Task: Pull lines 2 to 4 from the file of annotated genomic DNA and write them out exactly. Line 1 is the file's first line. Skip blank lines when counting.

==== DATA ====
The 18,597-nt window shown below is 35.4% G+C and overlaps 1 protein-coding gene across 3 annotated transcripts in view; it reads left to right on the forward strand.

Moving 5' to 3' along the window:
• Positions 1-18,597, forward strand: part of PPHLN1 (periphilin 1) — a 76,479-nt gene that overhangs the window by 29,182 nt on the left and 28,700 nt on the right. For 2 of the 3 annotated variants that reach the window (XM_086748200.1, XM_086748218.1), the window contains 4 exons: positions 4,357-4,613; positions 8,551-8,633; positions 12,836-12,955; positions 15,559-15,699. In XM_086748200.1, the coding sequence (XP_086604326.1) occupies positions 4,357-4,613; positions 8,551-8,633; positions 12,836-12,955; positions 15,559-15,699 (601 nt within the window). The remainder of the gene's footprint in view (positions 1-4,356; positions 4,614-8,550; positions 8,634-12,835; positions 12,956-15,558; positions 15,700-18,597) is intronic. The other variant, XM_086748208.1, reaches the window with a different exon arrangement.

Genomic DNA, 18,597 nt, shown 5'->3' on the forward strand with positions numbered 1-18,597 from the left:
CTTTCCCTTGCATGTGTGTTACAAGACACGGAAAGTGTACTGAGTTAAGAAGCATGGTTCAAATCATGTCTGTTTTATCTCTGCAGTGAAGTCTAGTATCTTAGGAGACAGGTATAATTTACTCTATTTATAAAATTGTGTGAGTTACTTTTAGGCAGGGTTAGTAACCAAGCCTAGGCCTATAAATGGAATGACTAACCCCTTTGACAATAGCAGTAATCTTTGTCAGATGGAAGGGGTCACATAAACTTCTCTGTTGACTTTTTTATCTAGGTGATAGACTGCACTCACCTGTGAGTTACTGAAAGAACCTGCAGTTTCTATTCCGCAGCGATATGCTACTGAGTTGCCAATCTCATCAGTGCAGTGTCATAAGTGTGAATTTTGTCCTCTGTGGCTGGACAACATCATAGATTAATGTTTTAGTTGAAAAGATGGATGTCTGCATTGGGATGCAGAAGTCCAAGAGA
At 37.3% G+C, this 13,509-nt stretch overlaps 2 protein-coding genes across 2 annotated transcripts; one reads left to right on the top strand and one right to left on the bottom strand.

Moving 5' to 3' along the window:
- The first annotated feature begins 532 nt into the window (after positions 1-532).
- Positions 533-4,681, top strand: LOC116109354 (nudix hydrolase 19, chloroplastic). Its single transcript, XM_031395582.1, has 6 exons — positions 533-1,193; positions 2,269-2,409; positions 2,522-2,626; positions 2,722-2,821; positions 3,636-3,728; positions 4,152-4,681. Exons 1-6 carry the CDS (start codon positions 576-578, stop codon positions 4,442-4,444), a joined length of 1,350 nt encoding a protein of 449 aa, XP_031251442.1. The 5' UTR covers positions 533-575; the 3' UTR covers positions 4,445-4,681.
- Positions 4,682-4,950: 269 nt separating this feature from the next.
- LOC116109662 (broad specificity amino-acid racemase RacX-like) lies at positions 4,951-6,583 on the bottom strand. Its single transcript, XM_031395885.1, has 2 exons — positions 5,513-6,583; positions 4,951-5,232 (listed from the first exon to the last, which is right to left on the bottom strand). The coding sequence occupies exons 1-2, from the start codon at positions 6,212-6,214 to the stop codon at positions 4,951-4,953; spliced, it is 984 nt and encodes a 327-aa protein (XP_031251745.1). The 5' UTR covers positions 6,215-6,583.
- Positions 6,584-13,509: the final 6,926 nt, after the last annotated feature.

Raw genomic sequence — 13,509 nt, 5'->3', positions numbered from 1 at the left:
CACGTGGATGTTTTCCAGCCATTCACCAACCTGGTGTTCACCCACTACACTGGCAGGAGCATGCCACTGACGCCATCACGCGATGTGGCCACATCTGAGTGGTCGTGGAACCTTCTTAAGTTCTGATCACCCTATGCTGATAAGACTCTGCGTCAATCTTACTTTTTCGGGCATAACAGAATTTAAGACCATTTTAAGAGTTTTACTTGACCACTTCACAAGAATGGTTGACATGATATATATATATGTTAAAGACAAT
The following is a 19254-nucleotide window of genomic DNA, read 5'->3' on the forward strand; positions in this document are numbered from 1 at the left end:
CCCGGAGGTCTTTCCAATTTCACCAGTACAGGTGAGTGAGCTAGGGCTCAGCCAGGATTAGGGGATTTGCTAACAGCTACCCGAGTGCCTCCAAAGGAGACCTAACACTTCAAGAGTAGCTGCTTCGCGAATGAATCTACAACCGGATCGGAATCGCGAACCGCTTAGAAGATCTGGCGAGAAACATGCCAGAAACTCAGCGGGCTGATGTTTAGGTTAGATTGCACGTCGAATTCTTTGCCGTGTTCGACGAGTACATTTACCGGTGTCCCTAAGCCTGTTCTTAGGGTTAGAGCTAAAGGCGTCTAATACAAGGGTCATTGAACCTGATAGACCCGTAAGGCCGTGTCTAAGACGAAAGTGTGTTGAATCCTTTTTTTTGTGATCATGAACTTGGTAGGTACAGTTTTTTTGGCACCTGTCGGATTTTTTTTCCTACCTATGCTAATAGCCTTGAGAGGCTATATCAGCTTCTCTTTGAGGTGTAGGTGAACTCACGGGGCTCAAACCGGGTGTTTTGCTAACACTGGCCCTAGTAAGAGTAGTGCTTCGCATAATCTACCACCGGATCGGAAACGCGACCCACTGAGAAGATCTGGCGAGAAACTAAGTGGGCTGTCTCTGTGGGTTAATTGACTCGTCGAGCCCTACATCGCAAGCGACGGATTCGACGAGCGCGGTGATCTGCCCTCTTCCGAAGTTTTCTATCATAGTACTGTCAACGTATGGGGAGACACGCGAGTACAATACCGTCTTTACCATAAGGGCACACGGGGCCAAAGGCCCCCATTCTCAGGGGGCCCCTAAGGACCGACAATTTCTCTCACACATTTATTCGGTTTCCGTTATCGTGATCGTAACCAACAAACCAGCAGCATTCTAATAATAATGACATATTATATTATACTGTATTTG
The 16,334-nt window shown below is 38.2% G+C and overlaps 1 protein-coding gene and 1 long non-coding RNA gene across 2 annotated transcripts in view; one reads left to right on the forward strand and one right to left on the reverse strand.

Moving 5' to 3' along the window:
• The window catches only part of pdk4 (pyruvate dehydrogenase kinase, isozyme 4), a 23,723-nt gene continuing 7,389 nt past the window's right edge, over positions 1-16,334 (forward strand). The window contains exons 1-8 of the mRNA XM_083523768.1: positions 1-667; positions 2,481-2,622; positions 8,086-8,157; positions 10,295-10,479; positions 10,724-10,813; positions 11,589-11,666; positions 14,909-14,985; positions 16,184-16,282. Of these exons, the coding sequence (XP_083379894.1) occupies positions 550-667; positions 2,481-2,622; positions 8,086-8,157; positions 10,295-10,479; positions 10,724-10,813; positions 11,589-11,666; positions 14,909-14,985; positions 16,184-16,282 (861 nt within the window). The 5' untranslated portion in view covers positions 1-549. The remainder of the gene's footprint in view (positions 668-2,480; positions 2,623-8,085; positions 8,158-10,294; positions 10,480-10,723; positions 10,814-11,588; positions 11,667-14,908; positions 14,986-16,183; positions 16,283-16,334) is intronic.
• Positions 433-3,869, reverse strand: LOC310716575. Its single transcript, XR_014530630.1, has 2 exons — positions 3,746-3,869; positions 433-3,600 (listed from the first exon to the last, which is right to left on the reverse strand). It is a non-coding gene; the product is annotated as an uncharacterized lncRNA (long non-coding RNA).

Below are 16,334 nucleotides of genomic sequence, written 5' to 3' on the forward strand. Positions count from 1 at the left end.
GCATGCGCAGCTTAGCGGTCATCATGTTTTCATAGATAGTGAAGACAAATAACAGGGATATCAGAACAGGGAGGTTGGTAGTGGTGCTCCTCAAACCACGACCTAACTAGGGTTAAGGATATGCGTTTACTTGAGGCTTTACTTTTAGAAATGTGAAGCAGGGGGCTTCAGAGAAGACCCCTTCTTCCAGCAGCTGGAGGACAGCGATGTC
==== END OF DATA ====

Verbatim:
Moving 5' to 3' along the window:
• Positions 1-18,597, forward strand: part of PPHLN1 (periphilin 1) — a 76,479-nt gene that overhangs the window by 29,182 nt on the left and 28,700 nt on the right. For 2 of the 3 annotated variants that reach the window (XM_086748200.1, XM_086748218.1), the window contains 4 exons: positions 4,357-4,613; positions 8,551-8,633; positions 12,836-12,955; positions 15,559-15,699. In XM_086748200.1, the coding sequence (XP_086604326.1) occupies positions 4,357-4,613; positions 8,551-8,633; positions 12,836-12,955; positions 15,559-15,699 (601 nt within the window). The remainder of the gene's footprint in view (positions 1-4,356; positions 4,614-8,550; positions 8,634-12,835; positions 12,956-15,558; positions 15,700-18,597) is intronic. The other variant, XM_086748208.1, reaches the window with a different exon arrangement.

Genomic DNA, 18,597 nt, shown 5'->3' on the forward strand with positions numbered 1-18,597 from the left: